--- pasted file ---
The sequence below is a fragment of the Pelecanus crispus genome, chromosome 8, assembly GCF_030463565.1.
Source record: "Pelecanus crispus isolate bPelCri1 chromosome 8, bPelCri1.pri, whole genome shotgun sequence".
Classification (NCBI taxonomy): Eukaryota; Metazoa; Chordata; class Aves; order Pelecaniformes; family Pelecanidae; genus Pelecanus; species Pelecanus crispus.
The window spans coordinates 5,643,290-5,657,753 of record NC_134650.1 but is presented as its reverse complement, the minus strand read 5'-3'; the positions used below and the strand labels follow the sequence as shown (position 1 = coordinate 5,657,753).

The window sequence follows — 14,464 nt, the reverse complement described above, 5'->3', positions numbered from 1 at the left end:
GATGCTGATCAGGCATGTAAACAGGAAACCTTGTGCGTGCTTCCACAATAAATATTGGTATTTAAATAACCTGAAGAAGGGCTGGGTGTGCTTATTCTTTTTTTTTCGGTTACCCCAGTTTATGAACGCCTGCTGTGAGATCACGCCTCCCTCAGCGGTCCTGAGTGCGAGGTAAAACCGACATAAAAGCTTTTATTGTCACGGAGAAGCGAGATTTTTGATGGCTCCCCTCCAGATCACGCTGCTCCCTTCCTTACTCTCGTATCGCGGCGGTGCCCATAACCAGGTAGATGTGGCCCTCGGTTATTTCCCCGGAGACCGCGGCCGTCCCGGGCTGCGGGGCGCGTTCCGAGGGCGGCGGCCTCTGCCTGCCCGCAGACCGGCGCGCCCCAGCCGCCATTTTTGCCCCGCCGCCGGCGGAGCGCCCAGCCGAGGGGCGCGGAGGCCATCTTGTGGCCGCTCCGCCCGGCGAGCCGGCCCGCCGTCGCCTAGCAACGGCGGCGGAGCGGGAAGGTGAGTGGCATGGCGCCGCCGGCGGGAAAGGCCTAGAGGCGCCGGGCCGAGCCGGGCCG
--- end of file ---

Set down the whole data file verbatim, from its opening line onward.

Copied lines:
The sequence below is a fragment of the Pelecanus crispus genome, chromosome 8, assembly GCF_030463565.1.
Source record: "Pelecanus crispus isolate bPelCri1 chromosome 8, bPelCri1.pri, whole genome shotgun sequence".
Classification (NCBI taxonomy): Eukaryota; Metazoa; Chordata; class Aves; order Pelecaniformes; family Pelecanidae; genus Pelecanus; species Pelecanus crispus.
The window spans coordinates 5,643,290-5,657,753 of record NC_134650.1 but is presented as its reverse complement, the minus strand read 5'-3'; the positions used below and the strand labels follow the sequence as shown (position 1 = coordinate 5,657,753).

The window sequence follows — 14,464 nt, the reverse complement described above, 5'->3', positions numbered from 1 at the left end:
GATGCTGATCAGGCATGTAAACAGGAAACCTTGTGCGTGCTTCCACAATAAATATTGGTATTTAAATAACCTGAAGAAGGGCTGGGTGTGCTTATTCTTTTTTTTTCGGTTACCCCAGTTTATGAACGCCTGCTGTGAGATCACGCCTCCCTCAGCGGTCCTGAGTGCGAGGTAAAACCGACATAAAAGCTTTTATTGTCACGGAGAAGCGAGATTTTTGATGGCTCCCCTCCAGATCACGCTGCTCCCTTCCTTACTCTCGTATCGCGGCGGTGCCCATAACCAGGTAGATGTGGCCCTCGGTTATTTCCCCGGAGACCGCGGCCGTCCCGGGCTGCGGGGCGCGTTCCGAGGGCGGCGGCCTCTGCCTGCCCGCAGACCGGCGCGCCCCAGCCGCCATTTTTGCCCCGCCGCCGGCGGAGCGCCCAGCCGAGGGGCGCGGAGGCCATCTTGTGGCCGCTCCGCCCGGCGAGCCGGCCCGCCGTCGCCTAGCAACGGCGGCGGAGCGGGAAGGTGAGTGGCATGGCGCCGCCGGCGGGAAAGGCCTAGAGGCGCCGGGCCGAGCCGGGCCG